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Labor advocates said businesses that cannot afford to pay a living wage do not have sustainable models, and should be replaced with other businesses that can. Advocates for the business community countered that Berkeley’s small businesses are unique and should receive more consideration than, for example, larger corporate enterprises that can more easily absorb wage increases.

According to the city manager, 60 percent of the businesses in Berkeley are small businesses.

A comparison of current minimum wage laws in the Bay Area. (See page 16 of the staff report for more detail.) Source: City of Berkeley
A comparison of current minimum wage laws in the Bay Area. Source: City of Berkeley

Ultimately, the council voted to revisit the minimum wage proposal from the Labor Commission in a special meeting Nov. 10.  The council pledged to hear the issue earlier in the evening so more members of the public could testify. Tuesday night’s discussion began at about 9:50 p.m., and community members testified repeatedly that dozens who had come to speak had gone home due to the lateness of the hour and responsibilities related to their jobs.

Mayor Tom Bates asked staff to come back Nov. 10 with language related to a sick leave ordinance. The Labor Commission recommended mandatory sick leave in its minimum wage proposal, while city staff said the council might want to tackle that issue as a separate ordinance, which was the approach San Francisco took.

Councilman Arreguín and many attendees said the council should not wait to take up the issue. They said delaying the vote would be harmful to workers, and said fast, decisive action would be a better approach. Councilman Anderson said business owners should have participated in the Labor Commission’s discussions over the past year rather than waiting until Tuesday night to ask for a different process.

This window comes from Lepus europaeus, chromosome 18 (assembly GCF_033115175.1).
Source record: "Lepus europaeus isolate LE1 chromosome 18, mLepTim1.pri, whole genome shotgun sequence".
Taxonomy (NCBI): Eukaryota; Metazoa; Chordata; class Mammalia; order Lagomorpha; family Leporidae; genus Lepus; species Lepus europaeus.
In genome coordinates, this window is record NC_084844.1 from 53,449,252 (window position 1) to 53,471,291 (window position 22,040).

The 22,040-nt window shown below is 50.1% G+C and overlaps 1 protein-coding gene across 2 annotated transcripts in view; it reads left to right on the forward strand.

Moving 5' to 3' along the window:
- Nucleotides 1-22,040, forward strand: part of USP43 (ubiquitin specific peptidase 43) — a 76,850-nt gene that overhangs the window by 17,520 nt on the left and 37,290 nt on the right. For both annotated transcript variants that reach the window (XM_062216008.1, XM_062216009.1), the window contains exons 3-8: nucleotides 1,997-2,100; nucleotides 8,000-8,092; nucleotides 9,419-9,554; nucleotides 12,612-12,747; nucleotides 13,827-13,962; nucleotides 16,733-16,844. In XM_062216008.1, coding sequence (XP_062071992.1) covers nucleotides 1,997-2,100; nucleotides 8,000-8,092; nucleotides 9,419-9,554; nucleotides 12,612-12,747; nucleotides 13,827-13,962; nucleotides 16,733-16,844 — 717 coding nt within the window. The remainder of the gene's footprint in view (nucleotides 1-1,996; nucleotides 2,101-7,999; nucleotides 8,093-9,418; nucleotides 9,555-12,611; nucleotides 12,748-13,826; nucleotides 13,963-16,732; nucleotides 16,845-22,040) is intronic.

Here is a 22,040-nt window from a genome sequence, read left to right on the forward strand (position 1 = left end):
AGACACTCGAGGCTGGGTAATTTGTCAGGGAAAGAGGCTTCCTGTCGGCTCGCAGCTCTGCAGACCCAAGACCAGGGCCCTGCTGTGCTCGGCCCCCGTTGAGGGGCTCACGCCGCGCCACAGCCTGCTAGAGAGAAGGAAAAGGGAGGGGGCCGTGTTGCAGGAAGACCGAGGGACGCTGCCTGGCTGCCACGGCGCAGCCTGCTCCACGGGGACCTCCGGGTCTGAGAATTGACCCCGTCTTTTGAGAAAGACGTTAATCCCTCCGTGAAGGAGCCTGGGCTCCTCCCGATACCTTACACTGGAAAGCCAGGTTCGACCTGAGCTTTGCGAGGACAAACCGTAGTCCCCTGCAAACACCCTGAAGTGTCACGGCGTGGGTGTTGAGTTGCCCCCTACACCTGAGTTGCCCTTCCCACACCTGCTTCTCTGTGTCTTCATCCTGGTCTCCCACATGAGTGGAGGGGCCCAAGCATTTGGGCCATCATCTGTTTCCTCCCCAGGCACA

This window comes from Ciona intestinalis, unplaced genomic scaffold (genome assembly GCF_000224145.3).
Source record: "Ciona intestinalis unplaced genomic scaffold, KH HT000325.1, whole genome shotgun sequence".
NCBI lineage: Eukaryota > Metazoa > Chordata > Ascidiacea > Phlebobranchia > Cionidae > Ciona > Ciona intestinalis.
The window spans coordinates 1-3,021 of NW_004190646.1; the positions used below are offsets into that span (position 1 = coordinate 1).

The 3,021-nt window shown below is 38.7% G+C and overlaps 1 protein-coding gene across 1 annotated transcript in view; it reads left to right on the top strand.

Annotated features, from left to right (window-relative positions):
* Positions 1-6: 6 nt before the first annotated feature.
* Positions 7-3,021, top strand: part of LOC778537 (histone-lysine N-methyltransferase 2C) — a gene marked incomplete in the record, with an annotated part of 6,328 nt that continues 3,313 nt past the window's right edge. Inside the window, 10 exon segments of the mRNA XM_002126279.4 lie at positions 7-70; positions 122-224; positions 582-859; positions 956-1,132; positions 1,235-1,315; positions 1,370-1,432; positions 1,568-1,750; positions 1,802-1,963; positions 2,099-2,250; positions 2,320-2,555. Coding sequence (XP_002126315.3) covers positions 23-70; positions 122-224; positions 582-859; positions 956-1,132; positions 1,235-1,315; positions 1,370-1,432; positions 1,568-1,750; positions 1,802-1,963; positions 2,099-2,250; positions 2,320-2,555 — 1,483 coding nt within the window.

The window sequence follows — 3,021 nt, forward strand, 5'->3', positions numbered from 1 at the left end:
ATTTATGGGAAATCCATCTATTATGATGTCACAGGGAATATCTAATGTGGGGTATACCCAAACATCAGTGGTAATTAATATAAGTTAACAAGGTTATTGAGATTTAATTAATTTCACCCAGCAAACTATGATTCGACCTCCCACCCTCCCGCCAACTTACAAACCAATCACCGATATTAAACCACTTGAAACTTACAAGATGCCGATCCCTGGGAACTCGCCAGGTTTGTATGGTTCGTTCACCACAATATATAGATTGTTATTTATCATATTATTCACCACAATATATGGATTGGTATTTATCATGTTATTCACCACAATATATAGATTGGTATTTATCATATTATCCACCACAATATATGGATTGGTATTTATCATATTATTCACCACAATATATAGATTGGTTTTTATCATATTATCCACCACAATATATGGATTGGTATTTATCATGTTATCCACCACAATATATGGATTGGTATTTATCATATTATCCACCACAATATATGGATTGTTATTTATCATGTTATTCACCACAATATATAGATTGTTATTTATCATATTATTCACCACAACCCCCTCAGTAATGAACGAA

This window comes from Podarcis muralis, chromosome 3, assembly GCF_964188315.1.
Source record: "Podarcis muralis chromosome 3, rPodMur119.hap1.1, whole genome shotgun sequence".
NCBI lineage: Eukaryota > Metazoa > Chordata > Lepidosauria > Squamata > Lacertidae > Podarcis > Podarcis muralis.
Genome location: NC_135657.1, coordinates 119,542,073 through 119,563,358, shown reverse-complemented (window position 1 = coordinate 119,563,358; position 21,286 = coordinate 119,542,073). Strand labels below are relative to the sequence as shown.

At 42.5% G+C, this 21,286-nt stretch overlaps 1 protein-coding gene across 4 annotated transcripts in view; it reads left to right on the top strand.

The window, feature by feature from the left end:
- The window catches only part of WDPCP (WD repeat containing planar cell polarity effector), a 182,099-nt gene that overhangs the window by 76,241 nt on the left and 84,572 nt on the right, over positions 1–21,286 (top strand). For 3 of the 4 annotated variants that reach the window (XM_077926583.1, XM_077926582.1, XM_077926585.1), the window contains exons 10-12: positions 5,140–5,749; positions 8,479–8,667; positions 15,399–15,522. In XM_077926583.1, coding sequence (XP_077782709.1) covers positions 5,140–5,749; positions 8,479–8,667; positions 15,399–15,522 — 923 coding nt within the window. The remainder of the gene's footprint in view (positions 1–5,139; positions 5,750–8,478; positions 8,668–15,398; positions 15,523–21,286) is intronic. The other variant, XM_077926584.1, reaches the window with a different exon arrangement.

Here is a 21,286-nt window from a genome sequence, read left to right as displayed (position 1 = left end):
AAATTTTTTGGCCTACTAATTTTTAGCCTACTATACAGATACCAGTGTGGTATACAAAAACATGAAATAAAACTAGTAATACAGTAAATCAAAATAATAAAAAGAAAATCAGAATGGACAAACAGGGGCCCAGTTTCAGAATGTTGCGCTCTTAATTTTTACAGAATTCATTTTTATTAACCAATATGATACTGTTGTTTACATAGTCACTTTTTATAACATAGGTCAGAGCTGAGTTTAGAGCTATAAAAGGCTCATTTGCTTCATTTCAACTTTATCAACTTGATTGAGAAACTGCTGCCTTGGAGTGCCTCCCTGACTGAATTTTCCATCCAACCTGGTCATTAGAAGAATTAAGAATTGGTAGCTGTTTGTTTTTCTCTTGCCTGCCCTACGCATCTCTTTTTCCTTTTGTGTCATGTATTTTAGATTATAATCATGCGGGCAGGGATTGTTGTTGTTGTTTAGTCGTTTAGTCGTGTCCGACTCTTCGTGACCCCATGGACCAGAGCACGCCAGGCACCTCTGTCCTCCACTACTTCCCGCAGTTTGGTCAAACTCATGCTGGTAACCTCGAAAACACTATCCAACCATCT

Members of the business community have said they did not feel heard during the Labor Commission’s process, due to the makeup of that panel, which they said does not include any local business owners.

The Labor Commission minimum wage proposal, compared to those of several Bay Area cities. Source: City of Berkeley
The Labor Commission wage proposal, compared to those of several Bay Area cities. Source: City of Berkeley

Councilwoman Lori Droste and others said more conversation was needed before an informed decision could be made. She said she would like to hear more input from the business community regarding the proposal. Droste said asking for more analysis was a legitimate request, not a delay tactic.

“We’re not punting it,” she told the crowd. “I really think this merits significant dialogue. That’s what we owe to our community.”

Councilman Kriss Worthington put forward an alternate motion that would have increased Berkeley’s minimum wage to $15 by 2018, but his motion failed due to lack of support.

Bates said he would like to see Berkeley get to a $15 minimum wage “in a relatively short time,” but he said it would be important to keep businesses that are expected to pay those wages in operation.

“We need to look at the goose that lays the eggs,” Bates said. “We need to get more points of view, examine what’s happening elsewhere, and think about all these issues. These issues are not simple.”

KQED News Associate Berkeleyside is an independently owned news website based in Berkeley, Calif. Click here if you would you like to receive the latest Berkeley news in your inbox once a day for free with Berkeleyside’s Daily Briefing email.